Thu, 11 June 2020
While large-scale companies like banks and firms making headlines when it comes to those affected by Covid-19 on a financial scale, it is the temporary loss of the more homely businesses in Bahrain that have made the most impact to the community as a whole.
The onslaught of the pandemic has rendered several locally-owned businesses with no option but to shut down until the virus ceases, resulting in a hefty loss of income for owners. More importantly, however, we will be without some of Bahrain’s most iconic establishments so long as restrictions over social distancing continue to be put in place. It is these establishments that make Bahrain the beautiful island it is, and can only go on to exist so long as the community provides their undisputed support.
Among these establishments is the iconic Bahrain Ballet Center, co-owned by Zilia Monteiro. It was a pivotal moment in Bahrain’s art scene when the center first opened in 1982, offering classes in dance, fitness, creative arts & more. Its 38-year history is a testament to the creative industry in Bahrain, offering services to a generation of students who are superseding their parents before them.
Alas, the hands-on manner in which such arts is taught means that the center has been temporarily shut down since the first week of March as a result of social distancing. Zilia expressed her concerns over the financial implications this has caused, stating that “anyone in this industry can tell you just how painful it is to even have one day's loss of income, so imagine months!”
Steps have been taken to ensure the center is still somewhat running, with virtual classes being introduced as the new way of learning. “We initiated online classes in the middle of March, after learning that Covid-19 was not going anywhere just yet. These classes are open to kids as well as adults at a nominal rate. We have even attempted to hold online competitions during the month of Ramadan giving away free lessons, but had a very poor response,” Zilia said.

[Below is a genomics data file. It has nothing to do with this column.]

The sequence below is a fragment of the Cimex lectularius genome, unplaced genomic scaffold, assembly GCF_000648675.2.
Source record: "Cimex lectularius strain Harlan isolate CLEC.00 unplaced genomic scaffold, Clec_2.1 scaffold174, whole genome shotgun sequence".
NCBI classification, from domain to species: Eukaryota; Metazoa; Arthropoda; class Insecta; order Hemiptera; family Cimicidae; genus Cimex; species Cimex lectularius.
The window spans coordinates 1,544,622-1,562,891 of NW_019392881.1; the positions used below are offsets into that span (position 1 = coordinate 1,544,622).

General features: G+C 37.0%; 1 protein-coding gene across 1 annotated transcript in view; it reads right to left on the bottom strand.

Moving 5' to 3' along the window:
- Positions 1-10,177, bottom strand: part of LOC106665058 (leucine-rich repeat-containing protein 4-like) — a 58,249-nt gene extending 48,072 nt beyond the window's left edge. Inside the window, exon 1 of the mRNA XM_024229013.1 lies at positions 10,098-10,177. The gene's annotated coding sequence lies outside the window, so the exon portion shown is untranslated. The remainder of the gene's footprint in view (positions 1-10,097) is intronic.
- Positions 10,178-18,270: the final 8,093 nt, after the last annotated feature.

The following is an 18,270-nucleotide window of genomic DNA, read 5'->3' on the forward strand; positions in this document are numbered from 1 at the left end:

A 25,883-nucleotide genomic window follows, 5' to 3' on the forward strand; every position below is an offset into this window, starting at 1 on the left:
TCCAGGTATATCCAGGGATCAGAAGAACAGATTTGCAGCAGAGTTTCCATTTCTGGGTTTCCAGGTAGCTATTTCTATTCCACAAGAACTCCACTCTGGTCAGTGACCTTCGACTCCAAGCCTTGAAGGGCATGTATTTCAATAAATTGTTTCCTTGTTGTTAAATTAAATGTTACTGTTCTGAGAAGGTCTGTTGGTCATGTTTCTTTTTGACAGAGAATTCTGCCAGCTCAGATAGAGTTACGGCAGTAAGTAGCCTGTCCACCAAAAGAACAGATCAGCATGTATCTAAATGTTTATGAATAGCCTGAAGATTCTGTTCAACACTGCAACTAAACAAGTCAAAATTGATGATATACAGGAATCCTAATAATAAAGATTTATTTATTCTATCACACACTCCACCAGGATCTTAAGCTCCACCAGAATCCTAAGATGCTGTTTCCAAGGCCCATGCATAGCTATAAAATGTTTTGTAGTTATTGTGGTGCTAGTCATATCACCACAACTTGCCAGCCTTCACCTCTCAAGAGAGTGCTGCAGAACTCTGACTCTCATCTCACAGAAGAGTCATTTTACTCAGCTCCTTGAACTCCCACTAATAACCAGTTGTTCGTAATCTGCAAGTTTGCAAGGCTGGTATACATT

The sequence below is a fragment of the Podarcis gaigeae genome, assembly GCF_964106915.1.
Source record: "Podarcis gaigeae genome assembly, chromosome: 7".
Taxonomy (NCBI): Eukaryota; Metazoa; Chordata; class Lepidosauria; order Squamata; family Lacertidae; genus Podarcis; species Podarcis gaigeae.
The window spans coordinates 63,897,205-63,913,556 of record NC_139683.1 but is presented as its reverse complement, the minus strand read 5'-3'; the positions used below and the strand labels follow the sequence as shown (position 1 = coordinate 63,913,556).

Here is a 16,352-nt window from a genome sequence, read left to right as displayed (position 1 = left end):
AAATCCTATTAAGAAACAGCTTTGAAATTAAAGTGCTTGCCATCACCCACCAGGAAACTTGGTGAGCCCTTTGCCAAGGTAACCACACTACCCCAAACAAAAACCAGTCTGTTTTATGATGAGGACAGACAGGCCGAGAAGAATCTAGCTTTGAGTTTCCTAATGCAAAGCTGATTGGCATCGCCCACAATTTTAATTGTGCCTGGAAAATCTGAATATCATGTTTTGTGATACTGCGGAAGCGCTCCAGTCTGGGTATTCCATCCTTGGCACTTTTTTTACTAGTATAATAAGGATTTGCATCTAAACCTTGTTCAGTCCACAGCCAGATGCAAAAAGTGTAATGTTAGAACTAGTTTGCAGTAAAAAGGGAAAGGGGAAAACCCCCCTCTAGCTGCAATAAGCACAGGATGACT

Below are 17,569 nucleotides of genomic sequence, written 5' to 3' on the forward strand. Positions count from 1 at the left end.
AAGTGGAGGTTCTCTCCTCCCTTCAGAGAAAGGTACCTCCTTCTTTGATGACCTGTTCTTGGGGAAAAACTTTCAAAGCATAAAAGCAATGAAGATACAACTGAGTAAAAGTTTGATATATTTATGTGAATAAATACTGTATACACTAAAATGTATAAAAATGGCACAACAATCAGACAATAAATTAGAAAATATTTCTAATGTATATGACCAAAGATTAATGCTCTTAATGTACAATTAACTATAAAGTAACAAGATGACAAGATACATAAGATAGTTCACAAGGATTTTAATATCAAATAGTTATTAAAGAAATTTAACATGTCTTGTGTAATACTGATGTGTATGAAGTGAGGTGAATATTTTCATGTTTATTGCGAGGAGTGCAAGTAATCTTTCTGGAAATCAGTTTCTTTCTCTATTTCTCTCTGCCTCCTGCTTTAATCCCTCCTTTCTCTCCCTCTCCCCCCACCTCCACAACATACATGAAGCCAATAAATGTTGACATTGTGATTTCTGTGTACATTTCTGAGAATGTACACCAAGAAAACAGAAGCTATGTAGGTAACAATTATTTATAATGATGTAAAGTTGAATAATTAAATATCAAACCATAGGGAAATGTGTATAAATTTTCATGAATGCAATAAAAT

The lack of response to a virtual environment as opposed to a physical one is only natural, but it's a step in the right direction to see Bahrain Ballet Center take the fight back to the pandemic. Zilia encourages new enquiries to engage in the online lessons. It’s unprecedented times for everyone, but it’s crucial to maintain the lives we had pre-pandemic, even if it is in a virtual environment. Businesses like these, that have held an iconic stance in Bahrain’s art scene for a number of years, are the ones that need our undivided support the most. Without them, the homely aspects that make Bahrain the tight-knit community it is would be no more.
Venturing into more sporty territory, a recently developed business that has emerged in Bahrain has been Bahrain Koora, owned by Nayef Al-Najdi. Bahrain Koora connects a multitude of people across the island who are keen on playing casual football to their base pitch in Saar. Like Zilia, Nayef has had to temporarily shut down his business to maintain social distancing regulations. Football and sport in general is something that can unify a nation, which we saw when Bahrain lifted the Gulf Cup in December. Even on a casual basis, it unifies a community in which kicking a ball about becomes a weekly routine for people. Nayef’s passion for the sport is shared by a plethora of young footballers in Bahrain, and the only thing he asks to help his cause is to “keep this passion burning”, in spite of the current circumstances.
While experts say Covid-19 is something we’ll have to contend with for the next couple of years, perhaps Nayef’s approach to the situation is the best way to support businesses. We can continue to provide financial support by engaging in a virtual environment if provided, but remaining positive in spite of the challenging situation we are in ensures the transition back to normalcy will be as smooth as possible. As is said, tough times never last, only tough people last.
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